Of note, the effect of VX-770 cannot be washed out by a continuous perfusion of VX-770–free solution within the experimentally permissible time. As a result, we could not bracket our experiments with this reagent. Instead, all experiments with VX-770 were done after first obtaining a control in the same patch. All devices that had been in contact with VX-770 were repeatedly washed with 50% DMSO to minimize contamination by residual VX-770.
Chemicals and solution compositions
For all of the patch-clamp experiments, pipette solution contained (mM) 140 NMDG-Cl, 5 CaCl2, 2 MgCl2, and 10 HEPES, pH 7.4 with NMDG. Cells were perfused with a bath solution containing (mM) 145 NaCl, 2 MgCl2, 5 KCl, 1 CaCl2, 5 glucose, 5 HEPES, and 20 sucrose, pH 7.4 with NaOH, before patch excision. After an inside-out configuration was established, the patch was perfused with a standard perfusion solution containing (mM) 150 NMDG-Cl, 2 MgCl2, 1 CaCl2, 10 EGTA, and 8 Tris, pH 7.4 with NMDG.
PKA and MgATP were purchased from Sigma-Aldrich. MgATP was stored in 500 mM stock solutions at −20°C. The [MgATP] used in this study was 2 mM unless otherwise indicated in the figures. dPATP was custom-synthesized by Biolog Life Science Institute and stored in 10-mM stock solutions at −70°C. VX-770, provided by R. Bridges (Rosalind Franklin University, North Chicago, IL), was stored as a 100-µM stock in DMSO at −70°C. GLPG1837 was provided by Galapagos and stored as a 10-mM stock at −20°C. All chemicals were diluted to the concentrations indicated in each figure with the perfusion solution, and the pH was adjusted to 7.4 with NMDG.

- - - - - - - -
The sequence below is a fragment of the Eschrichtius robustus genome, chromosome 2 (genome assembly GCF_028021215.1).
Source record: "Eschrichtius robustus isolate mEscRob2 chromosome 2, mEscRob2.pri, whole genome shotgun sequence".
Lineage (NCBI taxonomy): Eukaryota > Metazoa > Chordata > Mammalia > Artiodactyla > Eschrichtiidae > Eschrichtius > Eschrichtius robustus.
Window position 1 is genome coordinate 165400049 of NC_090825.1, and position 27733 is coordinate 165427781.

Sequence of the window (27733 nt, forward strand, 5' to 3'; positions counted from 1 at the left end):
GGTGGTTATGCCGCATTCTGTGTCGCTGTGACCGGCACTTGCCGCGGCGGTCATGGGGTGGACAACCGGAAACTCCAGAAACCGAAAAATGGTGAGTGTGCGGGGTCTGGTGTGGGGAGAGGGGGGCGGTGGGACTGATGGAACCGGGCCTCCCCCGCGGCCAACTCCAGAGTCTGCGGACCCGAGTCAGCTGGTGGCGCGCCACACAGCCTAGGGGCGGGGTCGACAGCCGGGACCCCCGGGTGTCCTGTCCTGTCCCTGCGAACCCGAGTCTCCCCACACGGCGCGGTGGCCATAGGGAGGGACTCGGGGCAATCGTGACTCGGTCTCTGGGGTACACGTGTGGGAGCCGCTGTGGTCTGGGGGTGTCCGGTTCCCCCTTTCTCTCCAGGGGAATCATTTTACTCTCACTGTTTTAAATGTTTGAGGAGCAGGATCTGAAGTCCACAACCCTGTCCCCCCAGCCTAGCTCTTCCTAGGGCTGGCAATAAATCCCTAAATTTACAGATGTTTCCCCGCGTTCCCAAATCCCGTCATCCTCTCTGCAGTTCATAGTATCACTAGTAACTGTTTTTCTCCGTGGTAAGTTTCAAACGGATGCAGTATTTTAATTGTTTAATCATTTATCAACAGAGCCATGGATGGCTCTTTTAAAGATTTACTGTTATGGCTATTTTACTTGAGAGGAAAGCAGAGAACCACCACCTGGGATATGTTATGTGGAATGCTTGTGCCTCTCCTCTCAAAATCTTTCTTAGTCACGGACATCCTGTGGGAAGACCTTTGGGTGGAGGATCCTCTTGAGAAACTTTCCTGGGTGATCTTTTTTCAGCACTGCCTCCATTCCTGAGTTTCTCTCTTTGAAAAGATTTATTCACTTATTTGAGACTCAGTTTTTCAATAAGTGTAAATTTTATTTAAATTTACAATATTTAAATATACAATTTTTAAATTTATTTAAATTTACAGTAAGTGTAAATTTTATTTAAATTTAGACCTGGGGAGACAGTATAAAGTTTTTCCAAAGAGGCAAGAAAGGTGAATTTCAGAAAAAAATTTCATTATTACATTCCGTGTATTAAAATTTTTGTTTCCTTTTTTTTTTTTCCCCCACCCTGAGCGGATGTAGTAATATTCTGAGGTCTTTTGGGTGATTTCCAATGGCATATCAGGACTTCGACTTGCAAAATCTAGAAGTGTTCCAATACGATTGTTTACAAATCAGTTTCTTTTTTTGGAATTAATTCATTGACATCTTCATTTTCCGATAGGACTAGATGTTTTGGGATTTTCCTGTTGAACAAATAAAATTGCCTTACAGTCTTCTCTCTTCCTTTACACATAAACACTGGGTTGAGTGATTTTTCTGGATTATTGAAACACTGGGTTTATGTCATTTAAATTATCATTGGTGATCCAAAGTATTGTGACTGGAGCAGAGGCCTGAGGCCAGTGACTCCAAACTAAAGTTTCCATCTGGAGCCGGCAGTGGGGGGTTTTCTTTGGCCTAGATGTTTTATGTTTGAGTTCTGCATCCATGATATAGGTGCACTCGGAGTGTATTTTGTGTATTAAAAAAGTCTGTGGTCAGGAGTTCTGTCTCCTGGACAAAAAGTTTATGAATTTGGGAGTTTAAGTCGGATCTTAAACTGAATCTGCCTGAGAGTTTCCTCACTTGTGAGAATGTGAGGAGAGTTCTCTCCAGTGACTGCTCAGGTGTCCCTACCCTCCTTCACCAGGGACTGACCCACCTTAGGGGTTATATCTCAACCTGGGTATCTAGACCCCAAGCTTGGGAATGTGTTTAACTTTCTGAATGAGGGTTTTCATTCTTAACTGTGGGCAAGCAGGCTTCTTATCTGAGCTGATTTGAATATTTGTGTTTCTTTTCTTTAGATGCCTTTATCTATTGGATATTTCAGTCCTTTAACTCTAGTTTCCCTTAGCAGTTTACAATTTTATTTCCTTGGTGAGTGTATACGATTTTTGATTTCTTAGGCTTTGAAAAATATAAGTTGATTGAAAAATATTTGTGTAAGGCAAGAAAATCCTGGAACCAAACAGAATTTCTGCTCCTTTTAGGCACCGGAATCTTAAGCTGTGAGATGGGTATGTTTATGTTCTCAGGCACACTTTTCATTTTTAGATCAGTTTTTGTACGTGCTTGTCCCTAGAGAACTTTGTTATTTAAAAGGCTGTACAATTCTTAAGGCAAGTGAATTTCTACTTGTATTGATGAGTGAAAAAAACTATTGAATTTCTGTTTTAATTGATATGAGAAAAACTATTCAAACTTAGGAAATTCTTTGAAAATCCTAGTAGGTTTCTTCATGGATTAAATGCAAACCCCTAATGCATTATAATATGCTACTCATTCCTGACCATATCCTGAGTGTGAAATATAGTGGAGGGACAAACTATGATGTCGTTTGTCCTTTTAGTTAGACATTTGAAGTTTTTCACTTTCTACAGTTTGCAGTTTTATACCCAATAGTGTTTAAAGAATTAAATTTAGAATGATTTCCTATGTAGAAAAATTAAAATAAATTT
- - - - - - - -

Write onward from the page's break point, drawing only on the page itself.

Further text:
Data analysis and statistics
Igor Pro program (Wave-Metrics) was used to measure the steady-state mean current amplitude and estimate the relaxation time constant. The current decay upon removal of ATP, dPATP, or GLPG1837 were fitted with built-in single or double exponential functions to obtain the relaxation time constants. Single-channel kinetic analysis was done with a program developed by Csanády (2000), which allows microscopic kinetic analysis for recordings containing fewer than eight openings. We took a more conservative approach to analyze only traces with less than four opening steps for all the microscopic experiments. The partition coefficients and logP values were calculated by using ACD/ChemSketch (www.acdlabs.com). Student’s t tests assuming equal variance were conducted with Excel for the comparisons showing statistical probability. Paired t test was conducted for analysis in Figs. 4 B and 7 D and Fig. S3 B. P < 0.05 was considered statistically significant. The error bars represent SEM in all figures.
Online supplemental material